Monkey Forest hid natural treasure inside the forest (photo: Retty)

One thing that I loved the most from my journey to Bali was the forest. I remember a friend in France asked me to visit a small forest near her house. I was astounded to see the trees that she was proudly claiming as a forest. It was even far from the Indonesian’s Bogor Botanical Garden. Imagine…we call such a huge place with lots of trees as a garden!

When I arrived in Bali, I was a bit hesitated on visiting the Monkey Forest. I do not really like monkeys. I experienced meeting monkeys that acted ferociously at Muara Angke Wildlife Reserve.

The area of the Monkey Forest in Ubud is around 12.5 hectare land. From the internet, I found out that it has around 650 monkeys of long-tailed macaque (macaca fascicularis) and around 186 types of trees.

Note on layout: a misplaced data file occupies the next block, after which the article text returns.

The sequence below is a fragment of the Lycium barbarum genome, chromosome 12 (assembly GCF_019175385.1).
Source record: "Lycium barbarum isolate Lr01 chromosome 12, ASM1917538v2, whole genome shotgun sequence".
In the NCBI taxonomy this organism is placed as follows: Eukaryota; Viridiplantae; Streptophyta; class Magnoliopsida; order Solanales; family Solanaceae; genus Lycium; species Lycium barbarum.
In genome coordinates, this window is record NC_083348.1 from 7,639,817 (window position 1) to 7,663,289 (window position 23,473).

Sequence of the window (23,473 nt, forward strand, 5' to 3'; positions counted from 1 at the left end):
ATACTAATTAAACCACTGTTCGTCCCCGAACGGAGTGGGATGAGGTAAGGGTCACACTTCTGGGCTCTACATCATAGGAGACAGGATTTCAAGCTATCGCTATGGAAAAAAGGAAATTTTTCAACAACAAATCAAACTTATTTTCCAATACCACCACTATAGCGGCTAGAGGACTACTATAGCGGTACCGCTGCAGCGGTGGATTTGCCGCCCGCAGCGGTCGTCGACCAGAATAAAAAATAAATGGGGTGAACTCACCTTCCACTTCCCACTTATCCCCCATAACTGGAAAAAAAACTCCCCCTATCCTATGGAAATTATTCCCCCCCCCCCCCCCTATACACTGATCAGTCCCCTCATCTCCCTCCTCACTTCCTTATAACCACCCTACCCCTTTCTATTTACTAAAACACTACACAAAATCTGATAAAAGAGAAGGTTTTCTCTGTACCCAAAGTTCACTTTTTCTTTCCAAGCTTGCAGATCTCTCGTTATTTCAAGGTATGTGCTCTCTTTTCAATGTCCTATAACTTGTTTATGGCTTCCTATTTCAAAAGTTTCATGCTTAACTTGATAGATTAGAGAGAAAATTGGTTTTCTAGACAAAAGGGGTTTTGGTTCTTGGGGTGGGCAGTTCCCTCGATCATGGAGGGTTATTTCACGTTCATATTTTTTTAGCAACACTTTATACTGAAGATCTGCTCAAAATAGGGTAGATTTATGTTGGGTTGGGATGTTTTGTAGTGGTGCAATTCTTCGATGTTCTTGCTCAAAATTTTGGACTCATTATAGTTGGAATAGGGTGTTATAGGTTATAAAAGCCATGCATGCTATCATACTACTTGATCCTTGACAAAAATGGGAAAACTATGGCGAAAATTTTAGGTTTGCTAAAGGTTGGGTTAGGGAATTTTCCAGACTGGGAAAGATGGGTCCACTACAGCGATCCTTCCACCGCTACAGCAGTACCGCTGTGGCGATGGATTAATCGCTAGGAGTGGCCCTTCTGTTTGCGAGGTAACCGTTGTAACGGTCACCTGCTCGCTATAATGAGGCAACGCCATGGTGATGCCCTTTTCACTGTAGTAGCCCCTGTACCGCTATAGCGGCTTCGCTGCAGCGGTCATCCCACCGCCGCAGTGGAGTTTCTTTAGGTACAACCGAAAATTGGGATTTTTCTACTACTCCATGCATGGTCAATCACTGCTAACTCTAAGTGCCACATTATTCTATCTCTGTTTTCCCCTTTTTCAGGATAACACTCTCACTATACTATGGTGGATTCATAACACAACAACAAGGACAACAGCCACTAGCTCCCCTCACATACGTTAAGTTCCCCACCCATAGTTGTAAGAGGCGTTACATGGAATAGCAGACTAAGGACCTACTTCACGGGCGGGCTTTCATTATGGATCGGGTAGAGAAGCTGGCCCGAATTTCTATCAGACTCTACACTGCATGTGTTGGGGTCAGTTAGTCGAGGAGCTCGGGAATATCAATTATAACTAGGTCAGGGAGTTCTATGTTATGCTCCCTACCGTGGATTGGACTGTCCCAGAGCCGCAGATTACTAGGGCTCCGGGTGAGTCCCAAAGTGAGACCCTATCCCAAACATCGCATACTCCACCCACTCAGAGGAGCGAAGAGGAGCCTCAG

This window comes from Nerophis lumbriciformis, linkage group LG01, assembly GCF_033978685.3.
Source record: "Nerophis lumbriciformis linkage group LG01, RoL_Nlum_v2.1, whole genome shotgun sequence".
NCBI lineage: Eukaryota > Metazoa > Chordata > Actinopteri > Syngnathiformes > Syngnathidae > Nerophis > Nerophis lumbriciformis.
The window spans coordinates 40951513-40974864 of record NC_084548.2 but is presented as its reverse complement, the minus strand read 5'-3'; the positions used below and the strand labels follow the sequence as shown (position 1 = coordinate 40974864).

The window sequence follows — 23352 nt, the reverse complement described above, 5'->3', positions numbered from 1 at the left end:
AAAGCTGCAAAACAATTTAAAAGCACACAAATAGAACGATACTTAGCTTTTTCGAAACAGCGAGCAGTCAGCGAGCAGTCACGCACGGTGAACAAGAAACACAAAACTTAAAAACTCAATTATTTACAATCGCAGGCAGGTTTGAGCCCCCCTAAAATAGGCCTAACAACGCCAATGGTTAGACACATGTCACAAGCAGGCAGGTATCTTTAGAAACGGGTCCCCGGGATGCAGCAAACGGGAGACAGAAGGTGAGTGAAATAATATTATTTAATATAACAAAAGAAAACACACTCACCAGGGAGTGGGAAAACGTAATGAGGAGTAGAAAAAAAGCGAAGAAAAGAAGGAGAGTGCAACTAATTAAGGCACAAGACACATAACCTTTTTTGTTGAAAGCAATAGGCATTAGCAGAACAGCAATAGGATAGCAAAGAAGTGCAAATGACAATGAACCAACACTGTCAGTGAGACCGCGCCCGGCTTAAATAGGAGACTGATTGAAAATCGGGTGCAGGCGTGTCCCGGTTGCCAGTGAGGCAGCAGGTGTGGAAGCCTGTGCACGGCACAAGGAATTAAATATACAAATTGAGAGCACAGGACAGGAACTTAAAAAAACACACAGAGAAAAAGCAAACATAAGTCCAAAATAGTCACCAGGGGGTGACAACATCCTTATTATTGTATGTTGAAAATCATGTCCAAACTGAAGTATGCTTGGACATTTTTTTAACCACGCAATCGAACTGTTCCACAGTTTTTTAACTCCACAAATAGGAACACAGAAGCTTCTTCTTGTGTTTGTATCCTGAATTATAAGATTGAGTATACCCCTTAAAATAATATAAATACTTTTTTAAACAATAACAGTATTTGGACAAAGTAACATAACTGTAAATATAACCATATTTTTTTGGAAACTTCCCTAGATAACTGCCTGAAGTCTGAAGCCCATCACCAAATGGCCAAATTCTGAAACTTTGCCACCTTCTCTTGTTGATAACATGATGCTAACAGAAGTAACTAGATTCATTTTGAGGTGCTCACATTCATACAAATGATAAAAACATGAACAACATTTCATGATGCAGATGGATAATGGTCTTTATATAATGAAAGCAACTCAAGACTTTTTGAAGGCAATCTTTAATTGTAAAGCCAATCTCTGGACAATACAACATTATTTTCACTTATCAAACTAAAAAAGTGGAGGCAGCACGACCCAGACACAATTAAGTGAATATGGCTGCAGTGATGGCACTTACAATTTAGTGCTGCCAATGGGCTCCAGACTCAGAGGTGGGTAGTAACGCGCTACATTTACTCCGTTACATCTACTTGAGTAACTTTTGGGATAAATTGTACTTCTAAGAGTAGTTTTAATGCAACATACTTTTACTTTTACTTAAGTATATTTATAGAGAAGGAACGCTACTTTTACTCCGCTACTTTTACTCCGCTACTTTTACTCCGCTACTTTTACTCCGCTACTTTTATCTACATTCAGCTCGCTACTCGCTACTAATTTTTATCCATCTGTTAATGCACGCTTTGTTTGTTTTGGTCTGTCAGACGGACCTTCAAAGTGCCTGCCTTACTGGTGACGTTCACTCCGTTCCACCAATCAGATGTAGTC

monkey forestbaru

Tourists taking picture from the bridge, in the middle of the roots (photo: Retty)

When I walked outside the Monkey Forest, I can already see those monkeys with their various actions. From the outside, it was not really seen as an interesting place to venture (for a city folk like me hehehe…). Yet, once I was inside the Monkey Forest and exploring more into the forest, I was really attracted to the beauty of mother nature. This is a small part of the Indonesian forest!

I met another wonderful place with natural forestry style in the Elephant Cave (Goa Gajah), near Ubud. The Elephant Cave is a carved Balinese relief on the rocks that was built and used as a sanctuary in the 9th century.


The beauty of the “forest” in Goa Gajah (photo: Retty)

I imagined that long time ago, when it was still used as a sanctuary, it was situated inside the forest to help providing the serene environment for those who meditate inside the cave.

I was really impressed by the forest. In the middle of the hectic Bali, the island of gods that is already transformed into an island for tourism business, these places gave me an insight of the forest and the serenity of Mother Nature.


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